• Service users are rewarded for providing urine specimens that test negative for drugs, encouraging abstinence.
  • Service users are rewarded for attending clinic appointments, encouraging engagement with treatment

 

Contingency management in addiction treatment – is it controversial?

There is a controversy surrounding the use of contingency management in addictions services. One of the main concerns is that the financial incentives given to service users could be used to buy drugs. Another concern is that by encouraging behaviour change with external rewards the participants’ internal motivation could be reduced, which could lead to problems with motivation in the long term. Contingency management has also been criticised because it not only costs a lot with regards to the incentives given but also with regards to the amount of time it takes for it to be administered. However there is scientific evidence to suggest that contingency management is worth the investment.

Contingency management and addictions research – The ADAM trial

Research studies have previously demonstrated that incentive-based treatments are successful in motivating people to remain abstinent from drugs and remain in treatment. These research studies have been carried out with a variety of drugs including stimulants, opioids, marijuana, nicotine and alcohol.

RD CM

One aim of the ADAM Trial is to find out whether contingency management is successful at encouraging participants to engage with the telephone support provided by the pharmacist. Participants who are randomised to receive both the telephone support and the incentive, which is called the personal achievement award, will be rewarded with a £5 Love2Shop voucher for each of the 12 telephone call they complete over the 6 months of the study. In addition to this participants will be rewarded with a bonus each time they complete four calls in a row. A total of £120 can be earned for completing all support sessions and these vouchers can be spent in a range of places including high street stores, supermarkets (excluding cigarettes and alcohol) and on days out.

 

Personal achievement award

Sessions completed Incentive Bonus Running total
1 £5 £5
2 £5 £10
3 £5 £15
4 £5 £10 £30
5 £5 £35
6 £5 £40
7 £5 £45
8 £5 £20 £70
9 £5 £75
10 £5 £80
11 £5 £85
12 £5 £30 £120
Total £60 £60 £120

 

By carrying out this research we are able to learn about how effective the personal achievement award is at increasing engagement with telephone based support for alcohol dependence.

If you are taking part in the ADAM Trial and would like more information about where you can spend your Love2Shop vouchers, please click here https://www.highstreetvouchers.com/gift/where-to-spend-love2shop-cards

References

Cameron, J., & Ritter, A. (2007). Contingency management: perspectives of Australian service providers. Drug Alcohol Review, 26(2), 183-189.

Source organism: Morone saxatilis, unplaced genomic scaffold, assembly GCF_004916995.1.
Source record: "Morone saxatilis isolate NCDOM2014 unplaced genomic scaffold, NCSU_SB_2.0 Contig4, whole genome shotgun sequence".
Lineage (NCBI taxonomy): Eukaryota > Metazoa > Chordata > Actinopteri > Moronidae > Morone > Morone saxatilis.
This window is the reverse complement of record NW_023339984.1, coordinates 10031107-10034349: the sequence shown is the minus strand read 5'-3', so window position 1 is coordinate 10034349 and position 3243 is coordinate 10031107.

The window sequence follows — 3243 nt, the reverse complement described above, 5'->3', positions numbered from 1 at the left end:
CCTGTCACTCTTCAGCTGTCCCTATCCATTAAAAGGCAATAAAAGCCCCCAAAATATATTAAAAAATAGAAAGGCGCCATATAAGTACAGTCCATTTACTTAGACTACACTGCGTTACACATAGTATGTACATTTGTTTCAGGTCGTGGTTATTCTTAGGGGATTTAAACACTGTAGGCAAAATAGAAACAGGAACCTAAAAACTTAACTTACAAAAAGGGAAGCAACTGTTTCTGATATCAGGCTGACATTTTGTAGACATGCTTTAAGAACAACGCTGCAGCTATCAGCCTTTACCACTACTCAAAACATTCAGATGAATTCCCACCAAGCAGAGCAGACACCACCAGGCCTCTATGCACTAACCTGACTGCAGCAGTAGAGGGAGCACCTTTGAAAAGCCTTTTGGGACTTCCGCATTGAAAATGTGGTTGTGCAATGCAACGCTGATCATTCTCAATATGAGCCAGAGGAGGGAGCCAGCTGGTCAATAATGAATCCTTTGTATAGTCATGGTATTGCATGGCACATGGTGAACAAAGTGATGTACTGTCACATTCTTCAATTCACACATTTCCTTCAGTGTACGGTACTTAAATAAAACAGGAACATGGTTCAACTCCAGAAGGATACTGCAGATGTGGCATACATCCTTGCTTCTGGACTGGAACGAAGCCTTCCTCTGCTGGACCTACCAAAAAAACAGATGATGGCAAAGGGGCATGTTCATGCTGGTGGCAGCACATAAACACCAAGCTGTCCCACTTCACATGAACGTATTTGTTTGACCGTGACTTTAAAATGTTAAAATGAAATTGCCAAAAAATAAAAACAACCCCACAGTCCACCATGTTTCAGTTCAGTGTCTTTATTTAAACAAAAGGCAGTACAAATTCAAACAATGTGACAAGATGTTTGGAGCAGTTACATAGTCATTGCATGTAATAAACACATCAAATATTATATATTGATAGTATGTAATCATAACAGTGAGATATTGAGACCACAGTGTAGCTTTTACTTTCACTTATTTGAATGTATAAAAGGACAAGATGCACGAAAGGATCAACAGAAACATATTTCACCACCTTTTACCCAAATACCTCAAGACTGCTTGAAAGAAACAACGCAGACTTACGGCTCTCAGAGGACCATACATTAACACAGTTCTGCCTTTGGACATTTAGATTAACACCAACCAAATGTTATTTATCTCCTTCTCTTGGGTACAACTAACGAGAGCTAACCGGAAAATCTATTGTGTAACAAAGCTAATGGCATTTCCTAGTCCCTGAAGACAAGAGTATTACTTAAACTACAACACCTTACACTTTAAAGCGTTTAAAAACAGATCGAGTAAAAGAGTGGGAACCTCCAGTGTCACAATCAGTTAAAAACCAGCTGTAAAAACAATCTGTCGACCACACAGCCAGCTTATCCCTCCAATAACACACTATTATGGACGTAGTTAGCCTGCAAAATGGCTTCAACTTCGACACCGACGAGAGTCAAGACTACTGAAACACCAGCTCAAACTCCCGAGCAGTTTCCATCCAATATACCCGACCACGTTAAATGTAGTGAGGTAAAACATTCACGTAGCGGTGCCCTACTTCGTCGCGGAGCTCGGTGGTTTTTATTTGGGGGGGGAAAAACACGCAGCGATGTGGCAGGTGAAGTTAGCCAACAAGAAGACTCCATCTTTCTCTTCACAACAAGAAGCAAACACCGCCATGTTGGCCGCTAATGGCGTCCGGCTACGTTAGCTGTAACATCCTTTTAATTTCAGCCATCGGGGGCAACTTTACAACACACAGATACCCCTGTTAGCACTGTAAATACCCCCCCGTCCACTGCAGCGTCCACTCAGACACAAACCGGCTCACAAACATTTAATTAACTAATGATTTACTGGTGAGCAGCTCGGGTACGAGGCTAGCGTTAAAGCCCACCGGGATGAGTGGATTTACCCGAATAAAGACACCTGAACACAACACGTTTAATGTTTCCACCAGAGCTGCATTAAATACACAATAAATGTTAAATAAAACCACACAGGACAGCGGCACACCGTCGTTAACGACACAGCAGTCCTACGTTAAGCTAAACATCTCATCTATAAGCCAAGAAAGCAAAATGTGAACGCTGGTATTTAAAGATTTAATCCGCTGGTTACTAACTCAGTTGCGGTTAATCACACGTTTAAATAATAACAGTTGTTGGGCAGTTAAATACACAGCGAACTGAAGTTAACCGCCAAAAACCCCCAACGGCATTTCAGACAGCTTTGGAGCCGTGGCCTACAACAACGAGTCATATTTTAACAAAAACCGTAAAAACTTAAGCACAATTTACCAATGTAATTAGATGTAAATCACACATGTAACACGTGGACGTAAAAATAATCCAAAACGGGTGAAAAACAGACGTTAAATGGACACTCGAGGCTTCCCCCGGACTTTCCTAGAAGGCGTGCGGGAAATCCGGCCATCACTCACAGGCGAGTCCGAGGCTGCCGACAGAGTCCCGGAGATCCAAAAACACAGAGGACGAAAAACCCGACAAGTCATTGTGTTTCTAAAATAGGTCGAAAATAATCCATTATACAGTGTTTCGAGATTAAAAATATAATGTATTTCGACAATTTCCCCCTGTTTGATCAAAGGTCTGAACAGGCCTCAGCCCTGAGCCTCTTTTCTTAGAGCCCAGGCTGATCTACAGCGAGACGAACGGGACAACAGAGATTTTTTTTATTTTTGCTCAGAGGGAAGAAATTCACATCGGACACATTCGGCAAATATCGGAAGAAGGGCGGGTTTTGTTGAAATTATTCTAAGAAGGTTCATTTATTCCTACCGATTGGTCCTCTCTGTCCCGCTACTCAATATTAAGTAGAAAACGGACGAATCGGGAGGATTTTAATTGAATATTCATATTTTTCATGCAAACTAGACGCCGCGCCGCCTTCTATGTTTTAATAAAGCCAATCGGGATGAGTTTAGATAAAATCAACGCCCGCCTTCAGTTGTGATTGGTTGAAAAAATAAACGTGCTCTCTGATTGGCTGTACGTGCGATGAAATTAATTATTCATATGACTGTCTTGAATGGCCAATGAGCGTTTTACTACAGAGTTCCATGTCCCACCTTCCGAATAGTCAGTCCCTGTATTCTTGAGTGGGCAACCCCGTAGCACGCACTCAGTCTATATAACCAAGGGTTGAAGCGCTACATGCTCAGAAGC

National institute on drug abuse (2012). Contingency Management Interventions/Motivational Incentives (Alcohol, Stimulants, Opioids, Marijuana, Nicotine. Retrieved 18 August, 2016, from https://www.drugabuse.gov/publications/principles-drug-addiction-treatment-research-based-guide-third-edition/evidence-based-approaches-to-drug-addiction-treatment/behavioral-0

Petry, N. M. (2002). Contingency management in addiction treatment. Retrieved 18 August, 2016, from http://www.psychiatrictimes.com/addiction/contingency-management-addiction-treatment-0/page/0/1

Petry, N. M. (2010). Contingency management treatments: Controversies and challenges. Addiction, 105(9), 1507-1509

Petry, N. M. (2000) A comprehensive guide to the application of contingency management procedures in clinical settings. Drug Alcohol Dependence, 58(1-2), 9-25

ADAM Newsletter- August 2016

Summer Newsletter 

Trial Launch Date 19 July 2016

We are thrilled to announce the launch of the ADAM Study, recruitment has begun across the five study sites, and we look forward to updating you with progress in the Autumn newsletter.  Thanks to everyone involved with getting to this point, we appreciate the support from you all.  Thanks also to the clinical teams for their patience while we wait to launch the study.

Congratulations to the ADAM Trial Manager Dr Kim Donoghue on the birth of her baby boy in early June

We’d like to give a warm welcome to Dr Sadie Boniface who is in post to cover Kim’s maternity leave – welcome to the team Sadie!

Building links with CNWL addiction specialist services

To continue the further development of our telephone intervention pharmacists we conducted  a training and networking event  with the Central and North West London (CNWL) Addiction Specialist Pharmacists. This session helped build links and relationships between our trial pharmacists and addiction specialist pharmacists. This meeting provided a unique learning opportunity for the telephone pharmacists to gain insight and understanding of the range of support given by pharmacists in drug and alcohol service. Many thanks to Fahreen Hasham, Noor Assadi and Soyar Sherkat who shared their time and wisdom with us.

Training and development 

Visit the link below for the latest available MOOCs:

https://www.futurelearn.com/courses/upcoming

Information on Good Clinical Practice Training is available here:

https://www.crn.nihr.ac.uk/learning-development/good-clinical-practice/

NIHR New Media Competition

The ADAM team entered the NIHR New Media Competition, and created a 2 minute video about the study and Patient and Public Involvement in developing the trial.  Unfortunately we were not successful in being shortlisted, but you can read the story of creating the video in the ADAM Study Blog.

You can view the video here: https://youtu.be/XH1_Tc7lMug

Special congratulations to Professor Sir John Strang who received a Knighthood in the Queen’s birthday honors this year for services to medicine, addiction and public health.

Professor Strang is Head of the Addictions Department in the Institute of Psychiatry, Psychology and Neuroscience (IoPPN) and is also Leader of the Addictions Clinical Academic Group of King’s Health Partners Academic Health Science Centre.

 

Wishing everyone a lovely Summer!